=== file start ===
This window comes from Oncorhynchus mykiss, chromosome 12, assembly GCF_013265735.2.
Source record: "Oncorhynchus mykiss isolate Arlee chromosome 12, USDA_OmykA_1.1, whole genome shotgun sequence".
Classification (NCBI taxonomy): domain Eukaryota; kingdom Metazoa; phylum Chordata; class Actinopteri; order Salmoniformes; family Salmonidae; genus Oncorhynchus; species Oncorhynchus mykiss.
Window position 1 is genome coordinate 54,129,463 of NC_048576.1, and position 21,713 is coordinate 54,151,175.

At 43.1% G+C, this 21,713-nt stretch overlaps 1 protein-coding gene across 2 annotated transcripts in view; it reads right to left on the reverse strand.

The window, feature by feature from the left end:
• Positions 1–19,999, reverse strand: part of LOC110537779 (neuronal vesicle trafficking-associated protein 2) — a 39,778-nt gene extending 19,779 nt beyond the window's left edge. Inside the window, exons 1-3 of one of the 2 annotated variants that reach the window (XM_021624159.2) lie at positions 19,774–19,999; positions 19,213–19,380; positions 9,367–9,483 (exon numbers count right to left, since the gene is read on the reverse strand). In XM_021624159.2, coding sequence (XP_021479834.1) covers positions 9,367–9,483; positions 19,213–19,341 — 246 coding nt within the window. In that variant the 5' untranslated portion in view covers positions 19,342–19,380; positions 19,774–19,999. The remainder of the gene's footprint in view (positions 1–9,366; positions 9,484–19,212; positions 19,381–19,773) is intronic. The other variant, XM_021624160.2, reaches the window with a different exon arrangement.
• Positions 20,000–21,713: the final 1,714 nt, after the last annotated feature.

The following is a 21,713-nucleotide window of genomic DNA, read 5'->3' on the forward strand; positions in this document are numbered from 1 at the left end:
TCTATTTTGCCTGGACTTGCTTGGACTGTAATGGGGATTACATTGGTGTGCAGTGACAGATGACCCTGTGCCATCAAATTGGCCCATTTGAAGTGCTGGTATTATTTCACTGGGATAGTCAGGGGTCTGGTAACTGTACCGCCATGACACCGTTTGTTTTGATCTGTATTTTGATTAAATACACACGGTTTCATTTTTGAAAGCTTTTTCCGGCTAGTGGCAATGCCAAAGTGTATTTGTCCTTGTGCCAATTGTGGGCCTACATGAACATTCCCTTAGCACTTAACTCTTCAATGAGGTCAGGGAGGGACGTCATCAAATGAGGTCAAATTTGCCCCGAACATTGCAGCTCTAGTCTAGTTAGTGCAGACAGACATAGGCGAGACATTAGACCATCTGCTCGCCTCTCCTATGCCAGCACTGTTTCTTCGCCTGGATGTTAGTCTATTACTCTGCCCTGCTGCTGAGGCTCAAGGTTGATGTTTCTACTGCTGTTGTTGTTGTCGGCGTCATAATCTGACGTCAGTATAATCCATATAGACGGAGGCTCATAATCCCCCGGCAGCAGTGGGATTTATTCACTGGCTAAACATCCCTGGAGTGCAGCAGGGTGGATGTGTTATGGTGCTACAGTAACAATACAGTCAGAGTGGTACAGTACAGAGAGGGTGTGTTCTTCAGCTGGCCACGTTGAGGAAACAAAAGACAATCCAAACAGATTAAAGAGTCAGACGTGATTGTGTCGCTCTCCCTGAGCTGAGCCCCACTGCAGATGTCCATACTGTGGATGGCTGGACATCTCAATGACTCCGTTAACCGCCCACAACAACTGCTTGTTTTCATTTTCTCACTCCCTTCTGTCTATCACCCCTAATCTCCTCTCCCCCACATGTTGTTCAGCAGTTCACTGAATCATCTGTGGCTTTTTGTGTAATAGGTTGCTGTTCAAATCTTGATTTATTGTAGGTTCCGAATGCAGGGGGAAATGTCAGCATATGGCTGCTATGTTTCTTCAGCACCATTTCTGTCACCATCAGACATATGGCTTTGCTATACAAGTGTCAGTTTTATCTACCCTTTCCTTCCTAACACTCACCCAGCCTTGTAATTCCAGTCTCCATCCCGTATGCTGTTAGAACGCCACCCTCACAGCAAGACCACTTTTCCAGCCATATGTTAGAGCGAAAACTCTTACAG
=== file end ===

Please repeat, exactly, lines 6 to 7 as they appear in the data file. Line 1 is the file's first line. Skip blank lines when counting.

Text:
The window, feature by feature from the left end:
• Positions 1–19,999, reverse strand: part of LOC110537779 (neuronal vesicle trafficking-associated protein 2) — a 39,778-nt gene extending 19,779 nt beyond the window's left edge. Inside the window, exons 1-3 of one of the 2 annotated variants that reach the window (XM_021624159.2) lie at positions 19,774–19,999; positions 19,213–19,380; positions 9,367–9,483 (exon numbers count right to left, since the gene is read on the reverse strand). In XM_021624159.2, coding sequence (XP_021479834.1) covers positions 9,367–9,483; positions 19,213–19,341 — 246 coding nt within the window. In that variant the 5' untranslated portion in view covers positions 19,342–19,380; positions 19,774–19,999. The remainder of the gene's footprint in view (positions 1–9,366; positions 9,484–19,212; positions 19,381–19,773) is intronic. The other variant, XM_021624160.2, reaches the window with a different exon arrangement.